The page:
James Riddle “Jimmy” Hoffa (born February 14, 1913 – disappeared July 30, 1975, declared legally dead July 30, 1982) was an American labor union leader.
Hoffa was closely involved with the International Brotherhood of Teamsters (IBT) union, as an organizer, from 1932 to 1975. By 1952, Hoffa had risen to national vice-president of the IBT, and served as the union’s General President between 1958 and 1971. He secured the first national agreement for teamsters’ rates in 1964, and played a major role in the growth and development of the union, which eventually became the largest single union in the United States, with over 1.5 million members at certain times, during his terms as its leader.
Hoffa became involved with organized crime from the early years of his Teamsters work, and this connection continued until his disappearance in 1975. He was convicted of jury tampering, attempted bribery, and fraud in 1964. Hoffa was imprisoned in 1967, and sentenced to 13 years, after exhausting the appeal process. In mid-1971 he resigned the Teamsters’ presidency, an action that was part of a pardon agreement with President Richard Nixon, to facilitate his release later that year. Nixon blocked Hoffa from union activities until 1980 (which would have been the end of his prison term, had he served the full sentence). Hoffa attempted to overturn this order and to regain support.
Hoffa was last seen in late July 1975, outside the Machus Red Fox, a suburban Detroit restaurant. His disappearance gave rise to many theories as to what had happened to him and where his body was hidden. No body has yet been found.
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The labour movement[show]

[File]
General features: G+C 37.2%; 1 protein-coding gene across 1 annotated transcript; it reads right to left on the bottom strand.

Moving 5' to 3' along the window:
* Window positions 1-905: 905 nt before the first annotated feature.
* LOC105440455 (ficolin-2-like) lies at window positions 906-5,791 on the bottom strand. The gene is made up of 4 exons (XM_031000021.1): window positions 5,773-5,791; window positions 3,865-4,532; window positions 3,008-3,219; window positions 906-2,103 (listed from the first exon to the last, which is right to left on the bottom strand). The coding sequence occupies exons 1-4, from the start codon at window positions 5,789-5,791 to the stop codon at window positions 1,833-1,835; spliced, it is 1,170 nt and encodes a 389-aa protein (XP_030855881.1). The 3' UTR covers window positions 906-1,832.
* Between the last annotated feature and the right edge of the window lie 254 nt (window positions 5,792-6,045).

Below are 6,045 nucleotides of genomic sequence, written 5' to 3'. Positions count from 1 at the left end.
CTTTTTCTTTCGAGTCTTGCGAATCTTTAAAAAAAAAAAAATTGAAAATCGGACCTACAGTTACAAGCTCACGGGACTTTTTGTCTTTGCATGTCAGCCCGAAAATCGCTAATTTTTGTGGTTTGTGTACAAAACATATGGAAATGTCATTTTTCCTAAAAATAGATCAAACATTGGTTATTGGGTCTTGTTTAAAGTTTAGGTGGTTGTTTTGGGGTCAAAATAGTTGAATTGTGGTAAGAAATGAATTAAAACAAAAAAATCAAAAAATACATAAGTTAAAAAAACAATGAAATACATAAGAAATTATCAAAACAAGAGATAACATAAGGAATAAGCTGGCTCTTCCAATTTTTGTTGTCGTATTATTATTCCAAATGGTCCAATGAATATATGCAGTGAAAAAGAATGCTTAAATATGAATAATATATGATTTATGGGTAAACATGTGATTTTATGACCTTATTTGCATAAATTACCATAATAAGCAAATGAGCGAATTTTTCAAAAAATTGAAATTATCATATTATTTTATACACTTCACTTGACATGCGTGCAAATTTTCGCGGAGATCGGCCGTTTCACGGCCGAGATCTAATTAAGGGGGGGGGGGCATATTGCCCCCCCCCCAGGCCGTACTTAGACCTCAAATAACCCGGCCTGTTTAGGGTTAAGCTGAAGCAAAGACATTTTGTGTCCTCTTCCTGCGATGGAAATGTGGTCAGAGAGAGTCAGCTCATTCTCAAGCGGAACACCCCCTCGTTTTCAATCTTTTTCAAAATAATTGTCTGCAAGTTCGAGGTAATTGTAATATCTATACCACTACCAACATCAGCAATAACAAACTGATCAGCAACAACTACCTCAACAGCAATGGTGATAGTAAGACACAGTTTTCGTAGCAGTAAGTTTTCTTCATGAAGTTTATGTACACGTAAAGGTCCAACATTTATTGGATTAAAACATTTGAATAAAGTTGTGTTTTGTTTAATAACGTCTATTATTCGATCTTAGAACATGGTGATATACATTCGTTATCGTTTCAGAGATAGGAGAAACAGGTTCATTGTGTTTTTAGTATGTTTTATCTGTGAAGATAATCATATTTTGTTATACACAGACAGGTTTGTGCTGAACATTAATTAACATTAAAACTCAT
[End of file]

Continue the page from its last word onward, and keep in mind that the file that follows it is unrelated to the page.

Labor unions are legally recognized as representatives of workers in many industries in the United States. Their activity today centers on collective bargaining over wages, benefits, and working conditions for their membership, and on representing their members in disputes with management over violations of contract provisions. Larger unions also typically engage in lobbying activities and electioneering at the state and federal level.
Most unions in America are aligned with one of two larger umbrella organizations: the AFL-CIO created in 1955, and the Change to Win Federation which split from the AFL-CIO in 2005. Both advocate policies and legislation on behalf of workers in the United States and Canada, and take an active role in politics. The AFL-CIO is especially concerned with global trade issues.
In 2010, the percentage of workers belonging to a union in the United States (or total labor union “density”) was 11.4%, compared to 18.6% in Germany, 27.5% in Canada, and 70% in Finland. Union membership in the private sector has fallen under 7% — levels not seen since 1932. Unions allege that employer-incited opposition has contributed to this decline in membership. The most prominent unions are among public sector employees such as teachers and police. Members of unions are disproportionately older, male and residents of the Northeast, the Midwest, and California. Union workers average 10-30% higher pay than non-union in America after controlling for individual, job, and labor market characteristics.
Although much smaller compared to their peak membership in the 1950s, American unions remain a prominent political factor, both through mobilization of their own memberships and through coalitions with like-minded activist organizations around issues such as immigrant rights, trade policy, health care, and living wage campaigns. To fight alleged employer anti-union programs, unions are currently advocating new “card check” federal legislation that would require employers to bargain with a union if more than 50% of workers signed forms, or “cards,” stating they wish to be represented by that union. The current procedure involves waiting 45 to 90 days for a federally supervised secret-ballot employee referendum on the subject.
Jimmy Hoffa waving the American Flag, the Union waiving the white flag. Looks like old Jimmy won in the end. One of the best kept secrets in Detroit. Next to Jimmy Hoffa, would be the real truth behind ” Coleman Young”. It’s fair to say, every city has its secrets. Detroit’s best kept.